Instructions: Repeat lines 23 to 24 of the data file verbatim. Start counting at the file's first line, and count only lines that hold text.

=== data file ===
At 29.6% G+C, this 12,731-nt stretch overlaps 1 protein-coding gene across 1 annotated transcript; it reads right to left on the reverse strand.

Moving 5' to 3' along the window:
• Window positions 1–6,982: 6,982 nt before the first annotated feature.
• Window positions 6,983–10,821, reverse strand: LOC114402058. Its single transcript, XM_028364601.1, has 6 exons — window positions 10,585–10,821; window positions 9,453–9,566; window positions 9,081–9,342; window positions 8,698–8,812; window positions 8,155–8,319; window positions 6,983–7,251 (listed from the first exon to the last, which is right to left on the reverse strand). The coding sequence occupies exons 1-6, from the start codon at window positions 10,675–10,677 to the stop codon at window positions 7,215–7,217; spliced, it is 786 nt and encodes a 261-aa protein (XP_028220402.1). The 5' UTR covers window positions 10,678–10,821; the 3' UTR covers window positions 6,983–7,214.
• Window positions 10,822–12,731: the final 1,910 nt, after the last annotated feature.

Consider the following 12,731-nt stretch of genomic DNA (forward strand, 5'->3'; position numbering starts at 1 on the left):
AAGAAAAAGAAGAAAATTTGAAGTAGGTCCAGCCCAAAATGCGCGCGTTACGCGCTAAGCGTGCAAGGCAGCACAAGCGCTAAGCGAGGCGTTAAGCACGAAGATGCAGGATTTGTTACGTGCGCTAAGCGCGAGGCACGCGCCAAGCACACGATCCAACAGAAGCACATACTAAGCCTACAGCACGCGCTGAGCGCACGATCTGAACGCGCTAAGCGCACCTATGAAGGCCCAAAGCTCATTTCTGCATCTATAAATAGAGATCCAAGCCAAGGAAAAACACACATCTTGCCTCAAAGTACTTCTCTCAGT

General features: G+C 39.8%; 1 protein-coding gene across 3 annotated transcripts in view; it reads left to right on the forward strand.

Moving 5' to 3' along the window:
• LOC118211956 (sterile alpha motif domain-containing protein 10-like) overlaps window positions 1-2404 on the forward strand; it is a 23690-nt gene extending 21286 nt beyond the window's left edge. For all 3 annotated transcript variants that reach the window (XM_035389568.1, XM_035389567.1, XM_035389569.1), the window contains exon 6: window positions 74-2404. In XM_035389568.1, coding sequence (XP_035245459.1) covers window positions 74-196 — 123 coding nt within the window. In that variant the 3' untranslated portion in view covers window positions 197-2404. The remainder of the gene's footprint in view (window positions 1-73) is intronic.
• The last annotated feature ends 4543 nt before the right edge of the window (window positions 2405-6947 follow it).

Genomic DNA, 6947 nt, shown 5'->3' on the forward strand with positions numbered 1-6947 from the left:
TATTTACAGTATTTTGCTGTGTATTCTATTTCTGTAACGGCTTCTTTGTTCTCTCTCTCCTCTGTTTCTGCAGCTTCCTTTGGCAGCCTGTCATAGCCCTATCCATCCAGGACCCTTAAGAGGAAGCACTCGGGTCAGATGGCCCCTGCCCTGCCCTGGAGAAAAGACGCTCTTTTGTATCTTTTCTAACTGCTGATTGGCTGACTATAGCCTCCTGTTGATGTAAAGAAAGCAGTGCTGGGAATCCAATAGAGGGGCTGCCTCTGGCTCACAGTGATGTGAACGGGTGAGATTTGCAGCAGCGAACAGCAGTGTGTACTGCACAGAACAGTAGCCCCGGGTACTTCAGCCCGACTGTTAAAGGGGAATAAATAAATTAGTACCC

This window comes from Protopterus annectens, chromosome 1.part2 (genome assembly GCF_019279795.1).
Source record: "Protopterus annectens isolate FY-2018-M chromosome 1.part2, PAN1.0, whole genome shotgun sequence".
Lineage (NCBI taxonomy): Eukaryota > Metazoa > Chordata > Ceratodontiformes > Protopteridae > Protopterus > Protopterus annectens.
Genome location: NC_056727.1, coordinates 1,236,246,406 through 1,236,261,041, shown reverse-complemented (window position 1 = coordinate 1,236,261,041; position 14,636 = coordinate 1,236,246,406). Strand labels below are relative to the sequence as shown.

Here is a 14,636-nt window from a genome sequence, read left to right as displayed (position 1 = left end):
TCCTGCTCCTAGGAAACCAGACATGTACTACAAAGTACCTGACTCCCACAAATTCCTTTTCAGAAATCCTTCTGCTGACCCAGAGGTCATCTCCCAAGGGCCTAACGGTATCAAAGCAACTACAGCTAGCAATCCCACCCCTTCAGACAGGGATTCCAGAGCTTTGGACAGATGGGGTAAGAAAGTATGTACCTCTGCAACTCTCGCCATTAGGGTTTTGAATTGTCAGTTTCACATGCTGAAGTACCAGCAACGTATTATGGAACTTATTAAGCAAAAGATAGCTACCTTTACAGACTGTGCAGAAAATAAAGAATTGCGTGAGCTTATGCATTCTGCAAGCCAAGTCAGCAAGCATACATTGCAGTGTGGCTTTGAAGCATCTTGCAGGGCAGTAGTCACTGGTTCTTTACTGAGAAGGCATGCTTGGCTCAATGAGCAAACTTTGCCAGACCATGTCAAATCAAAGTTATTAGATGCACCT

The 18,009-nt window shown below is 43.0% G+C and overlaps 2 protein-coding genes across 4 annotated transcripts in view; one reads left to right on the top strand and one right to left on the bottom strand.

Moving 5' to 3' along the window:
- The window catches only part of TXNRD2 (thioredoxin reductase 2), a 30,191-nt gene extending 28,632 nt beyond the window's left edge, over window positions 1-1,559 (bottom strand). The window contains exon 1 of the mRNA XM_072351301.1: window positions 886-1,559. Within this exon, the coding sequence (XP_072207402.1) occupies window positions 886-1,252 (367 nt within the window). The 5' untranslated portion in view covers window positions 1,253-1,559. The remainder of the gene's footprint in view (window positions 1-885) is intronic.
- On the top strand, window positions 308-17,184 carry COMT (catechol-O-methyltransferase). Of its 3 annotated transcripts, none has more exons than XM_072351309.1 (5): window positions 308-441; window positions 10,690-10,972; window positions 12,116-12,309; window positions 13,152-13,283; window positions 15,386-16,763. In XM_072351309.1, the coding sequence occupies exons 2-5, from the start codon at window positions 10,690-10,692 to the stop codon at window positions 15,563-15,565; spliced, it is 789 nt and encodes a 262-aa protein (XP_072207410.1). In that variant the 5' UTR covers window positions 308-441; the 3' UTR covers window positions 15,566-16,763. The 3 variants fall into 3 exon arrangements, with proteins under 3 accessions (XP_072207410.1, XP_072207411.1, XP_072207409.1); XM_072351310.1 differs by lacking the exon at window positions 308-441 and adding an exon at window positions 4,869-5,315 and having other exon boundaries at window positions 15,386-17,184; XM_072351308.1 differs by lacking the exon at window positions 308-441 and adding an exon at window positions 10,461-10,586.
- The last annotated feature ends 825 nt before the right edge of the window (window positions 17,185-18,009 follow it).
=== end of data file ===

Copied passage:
- On the top strand, window positions 308-17,184 carry COMT (catechol-O-methyltransferase). Of its 3 annotated transcripts, none has more exons than XM_072351309.1 (5): window positions 308-441; window positions 10,690-10,972; window positions 12,116-12,309; window positions 13,152-13,283; window positions 15,386-16,763. In XM_072351309.1, the coding sequence occupies exons 2-5, from the start codon at window positions 10,690-10,692 to the stop codon at window positions 15,563-15,565; spliced, it is 789 nt and encodes a 262-aa protein (XP_072207410.1). In that variant the 5' UTR covers window positions 308-441; the 3' UTR covers window positions 15,566-16,763. The 3 variants fall into 3 exon arrangements, with proteins under 3 accessions (XP_072207410.1, XP_072207411.1, XP_072207409.1); XM_072351310.1 differs by lacking the exon at window positions 308-441 and adding an exon at window positions 4,869-5,315 and having other exon boundaries at window positions 15,386-17,184; XM_072351308.1 differs by lacking the exon at window positions 308-441 and adding an exon at window positions 10,461-10,586.
- The last annotated feature ends 825 nt before the right edge of the window (window positions 17,185-18,009 follow it).